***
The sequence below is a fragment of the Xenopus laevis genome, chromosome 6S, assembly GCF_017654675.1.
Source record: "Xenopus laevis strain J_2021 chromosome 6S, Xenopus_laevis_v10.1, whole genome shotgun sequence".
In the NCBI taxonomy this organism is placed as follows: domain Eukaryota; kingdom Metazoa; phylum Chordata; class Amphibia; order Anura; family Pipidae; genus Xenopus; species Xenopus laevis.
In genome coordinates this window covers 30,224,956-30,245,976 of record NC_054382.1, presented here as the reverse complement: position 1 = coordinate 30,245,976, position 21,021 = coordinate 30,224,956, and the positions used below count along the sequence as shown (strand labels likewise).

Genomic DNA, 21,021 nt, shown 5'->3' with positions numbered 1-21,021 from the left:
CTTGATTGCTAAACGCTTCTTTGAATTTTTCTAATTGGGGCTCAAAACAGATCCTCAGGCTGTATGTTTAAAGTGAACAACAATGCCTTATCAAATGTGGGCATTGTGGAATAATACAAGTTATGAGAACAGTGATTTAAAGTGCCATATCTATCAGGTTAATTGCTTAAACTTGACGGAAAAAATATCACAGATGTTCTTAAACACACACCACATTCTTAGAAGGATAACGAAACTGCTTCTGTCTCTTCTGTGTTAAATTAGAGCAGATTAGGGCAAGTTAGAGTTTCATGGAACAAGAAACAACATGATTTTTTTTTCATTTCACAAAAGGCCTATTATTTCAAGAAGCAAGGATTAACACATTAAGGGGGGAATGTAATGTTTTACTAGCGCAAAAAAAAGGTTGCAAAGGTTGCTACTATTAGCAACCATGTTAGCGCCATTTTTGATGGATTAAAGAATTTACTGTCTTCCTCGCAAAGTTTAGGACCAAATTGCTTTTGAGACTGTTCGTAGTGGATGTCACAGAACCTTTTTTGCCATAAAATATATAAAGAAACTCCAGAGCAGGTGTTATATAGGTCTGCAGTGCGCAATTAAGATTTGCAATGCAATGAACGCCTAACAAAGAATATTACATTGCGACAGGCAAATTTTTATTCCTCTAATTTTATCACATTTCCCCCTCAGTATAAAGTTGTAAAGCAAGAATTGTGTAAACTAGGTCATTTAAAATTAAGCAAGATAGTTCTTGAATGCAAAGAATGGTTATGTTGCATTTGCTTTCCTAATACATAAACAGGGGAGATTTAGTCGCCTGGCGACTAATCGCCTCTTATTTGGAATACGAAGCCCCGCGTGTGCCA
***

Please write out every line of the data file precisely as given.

The sequence below is a fragment of the Xenopus laevis genome, chromosome 6S, assembly GCF_017654675.1.
Source record: "Xenopus laevis strain J_2021 chromosome 6S, Xenopus_laevis_v10.1, whole genome shotgun sequence".
In the NCBI taxonomy this organism is placed as follows: domain Eukaryota; kingdom Metazoa; phylum Chordata; class Amphibia; order Anura; family Pipidae; genus Xenopus; species Xenopus laevis.
In genome coordinates this window covers 30,224,956-30,245,976 of record NC_054382.1, presented here as the reverse complement: position 1 = coordinate 30,245,976, position 21,021 = coordinate 30,224,956, and the positions used below count along the sequence as shown (strand labels likewise).

Genomic DNA, 21,021 nt, shown 5'->3' with positions numbered 1-21,021 from the left:
CTTGATTGCTAAACGCTTCTTTGAATTTTTCTAATTGGGGCTCAAAACAGATCCTCAGGCTGTATGTTTAAAGTGAACAACAATGCCTTATCAAATGTGGGCATTGTGGAATAATACAAGTTATGAGAACAGTGATTTAAAGTGCCATATCTATCAGGTTAATTGCTTAAACTTGACGGAAAAAATATCACAGATGTTCTTAAACACACACCACATTCTTAGAAGGATAACGAAACTGCTTCTGTCTCTTCTGTGTTAAATTAGAGCAGATTAGGGCAAGTTAGAGTTTCATGGAACAAGAAACAACATGATTTTTTTTTCATTTCACAAAAGGCCTATTATTTCAAGAAGCAAGGATTAACACATTAAGGGGGGAATGTAATGTTTTACTAGCGCAAAAAAAAGGTTGCAAAGGTTGCTACTATTAGCAACCATGTTAGCGCCATTTTTGATGGATTAAAGAATTTACTGTCTTCCTCGCAAAGTTTAGGACCAAATTGCTTTTGAGACTGTTCGTAGTGGATGTCACAGAACCTTTTTTGCCATAAAATATATAAAGAAACTCCAGAGCAGGTGTTATATAGGTCTGCAGTGCGCAATTAAGATTTGCAATGCAATGAACGCCTAACAAAGAATATTACATTGCGACAGGCAAATTTTTATTCCTCTAATTTTATCACATTTCCCCCTCAGTATAAAGTTGTAAAGCAAGAATTGTGTAAACTAGGTCATTTAAAATTAAGCAAGATAGTTCTTGAATGCAAAGAATGGTTATGTTGCATTTGCTTTCCTAATACATAAACAGGGGAGATTTAGTCGCCTGGCGACTAATCGCCTCTTATTTGGAATACGAAGCCCCGCGTGTGCCA